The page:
SpaceX delays launch to ISS
Washington - SpaceX said it is pushing back by a week a bid to become the first private company to attempt to launch a spacecraft to the International Space Station on an unmanned cargo mission.
"After reviewing our recent progress, it was clear that we needed more time to finish hardware-in-the-loop testing and properly review and follow up on all data," said SpaceX spokesperson Kirstin Brost Grantham.
"While it is still possible that we could launch on May 3rd, it would be wise to add a few more days of margin in case things take longer than expected. As a result, our launch is likely to be pushed back by one week, pending co-ordination with Nasa," she explained.
"We will send out an announcement when a new target is set," Brost Grantham said.
Last Monday Nasa said there was a good chance SpaceX will soon become the first private company to attempt to launch its spacecraft to the ISS on an unmanned cargo flight.
The main goals of SpaceX's flight include a fly-by of the ISS and a berthing operation in which the company's reusable space craft, the Dragon, will approach the ISS and the crew aboard the orbiting outpost will use the ISS robotic arm to help it latch on.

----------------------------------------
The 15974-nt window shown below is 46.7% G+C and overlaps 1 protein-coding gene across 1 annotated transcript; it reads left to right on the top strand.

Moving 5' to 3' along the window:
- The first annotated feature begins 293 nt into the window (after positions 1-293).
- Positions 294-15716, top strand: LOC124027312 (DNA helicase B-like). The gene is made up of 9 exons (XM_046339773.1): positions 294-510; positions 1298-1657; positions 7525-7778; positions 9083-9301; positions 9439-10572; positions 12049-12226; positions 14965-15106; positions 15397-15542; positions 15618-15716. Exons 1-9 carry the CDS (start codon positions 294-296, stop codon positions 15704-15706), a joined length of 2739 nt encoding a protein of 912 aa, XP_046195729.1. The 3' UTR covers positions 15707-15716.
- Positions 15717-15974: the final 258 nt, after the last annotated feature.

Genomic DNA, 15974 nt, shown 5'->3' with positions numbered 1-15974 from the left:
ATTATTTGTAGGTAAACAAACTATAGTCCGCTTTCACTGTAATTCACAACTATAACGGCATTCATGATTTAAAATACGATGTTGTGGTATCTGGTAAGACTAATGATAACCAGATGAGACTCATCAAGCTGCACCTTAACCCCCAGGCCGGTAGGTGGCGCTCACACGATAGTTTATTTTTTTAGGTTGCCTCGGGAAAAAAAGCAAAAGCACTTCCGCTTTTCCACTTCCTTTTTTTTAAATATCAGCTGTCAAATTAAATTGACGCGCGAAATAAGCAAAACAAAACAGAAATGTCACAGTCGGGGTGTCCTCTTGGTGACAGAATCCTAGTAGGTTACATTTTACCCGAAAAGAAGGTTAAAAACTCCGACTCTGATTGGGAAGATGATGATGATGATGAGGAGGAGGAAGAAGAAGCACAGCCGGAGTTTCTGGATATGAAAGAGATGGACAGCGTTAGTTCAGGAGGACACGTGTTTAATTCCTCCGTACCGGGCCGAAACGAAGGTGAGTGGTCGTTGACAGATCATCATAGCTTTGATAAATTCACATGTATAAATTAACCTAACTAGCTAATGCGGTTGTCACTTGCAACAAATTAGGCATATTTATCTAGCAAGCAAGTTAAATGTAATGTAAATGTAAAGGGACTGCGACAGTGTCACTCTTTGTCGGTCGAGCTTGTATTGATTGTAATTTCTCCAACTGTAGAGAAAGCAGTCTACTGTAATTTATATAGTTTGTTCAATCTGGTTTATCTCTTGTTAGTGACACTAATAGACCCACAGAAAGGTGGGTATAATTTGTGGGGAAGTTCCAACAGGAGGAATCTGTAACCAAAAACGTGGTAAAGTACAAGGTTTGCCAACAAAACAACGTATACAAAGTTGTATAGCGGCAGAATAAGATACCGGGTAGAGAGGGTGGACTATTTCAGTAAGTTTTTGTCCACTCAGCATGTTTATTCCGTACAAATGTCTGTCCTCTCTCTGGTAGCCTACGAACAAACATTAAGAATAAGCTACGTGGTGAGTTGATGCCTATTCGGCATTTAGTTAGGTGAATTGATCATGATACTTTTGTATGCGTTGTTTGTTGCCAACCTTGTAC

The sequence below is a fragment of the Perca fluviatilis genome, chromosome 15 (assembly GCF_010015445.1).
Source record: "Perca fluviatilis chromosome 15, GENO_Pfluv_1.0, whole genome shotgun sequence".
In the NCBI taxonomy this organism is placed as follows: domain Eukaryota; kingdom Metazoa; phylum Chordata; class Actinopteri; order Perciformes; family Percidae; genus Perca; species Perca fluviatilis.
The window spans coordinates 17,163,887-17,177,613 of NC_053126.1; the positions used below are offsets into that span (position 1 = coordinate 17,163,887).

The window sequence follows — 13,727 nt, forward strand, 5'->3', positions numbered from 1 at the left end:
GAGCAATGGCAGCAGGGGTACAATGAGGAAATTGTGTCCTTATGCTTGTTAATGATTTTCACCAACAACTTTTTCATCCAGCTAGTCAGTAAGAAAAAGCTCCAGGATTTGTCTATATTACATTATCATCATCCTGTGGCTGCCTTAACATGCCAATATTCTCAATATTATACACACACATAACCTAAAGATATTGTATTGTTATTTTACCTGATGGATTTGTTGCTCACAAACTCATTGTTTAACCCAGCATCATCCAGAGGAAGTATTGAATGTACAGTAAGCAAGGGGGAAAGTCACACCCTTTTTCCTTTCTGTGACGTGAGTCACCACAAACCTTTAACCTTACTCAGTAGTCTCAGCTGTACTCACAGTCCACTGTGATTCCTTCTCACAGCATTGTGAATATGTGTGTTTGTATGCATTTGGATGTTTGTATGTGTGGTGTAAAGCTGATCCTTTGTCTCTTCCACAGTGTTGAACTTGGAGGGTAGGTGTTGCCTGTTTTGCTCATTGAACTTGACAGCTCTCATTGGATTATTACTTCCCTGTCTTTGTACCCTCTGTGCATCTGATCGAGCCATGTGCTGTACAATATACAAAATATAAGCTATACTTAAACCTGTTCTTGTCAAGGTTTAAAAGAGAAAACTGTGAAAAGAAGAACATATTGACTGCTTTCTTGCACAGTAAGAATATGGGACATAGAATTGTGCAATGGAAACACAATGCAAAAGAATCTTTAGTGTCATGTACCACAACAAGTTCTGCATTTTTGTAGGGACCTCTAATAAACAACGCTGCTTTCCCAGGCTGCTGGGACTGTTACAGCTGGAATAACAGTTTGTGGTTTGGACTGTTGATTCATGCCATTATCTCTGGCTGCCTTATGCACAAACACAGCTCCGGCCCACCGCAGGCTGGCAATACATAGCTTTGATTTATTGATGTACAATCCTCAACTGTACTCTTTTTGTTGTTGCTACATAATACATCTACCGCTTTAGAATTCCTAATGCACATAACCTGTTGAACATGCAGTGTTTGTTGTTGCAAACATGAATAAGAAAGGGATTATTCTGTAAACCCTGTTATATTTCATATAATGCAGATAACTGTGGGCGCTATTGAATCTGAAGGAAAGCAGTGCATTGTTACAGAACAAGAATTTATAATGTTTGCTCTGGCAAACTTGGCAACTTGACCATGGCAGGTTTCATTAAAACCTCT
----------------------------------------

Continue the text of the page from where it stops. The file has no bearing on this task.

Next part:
The gumdrop-shaped Dragon capsule will carry 521kg of cargo for the space lab and will also aim to return a 660kg load to Earth, Michael Suffredini, ISS programme manager, said last week.
SpaceX - owned by internet entrepreneur and PayPal co-founder Elon Musk - made history with its Dragon launch in December 2010, becoming the first commercial outfit to send a spacecraft into orbit and back.
SpaceX and several other companies are competing to be the first to operate a private capsule that could tote astronauts and cargo to the ISS, after Nasa retired its shuttle programme last year leaving Russia as the world's sole space taxi for astronauts.
Other companies in the private space race include aerospace giant Boeing, the Nevada-based Sierra Nevada Corporation, and Washington state-based BlueOrigin LLC.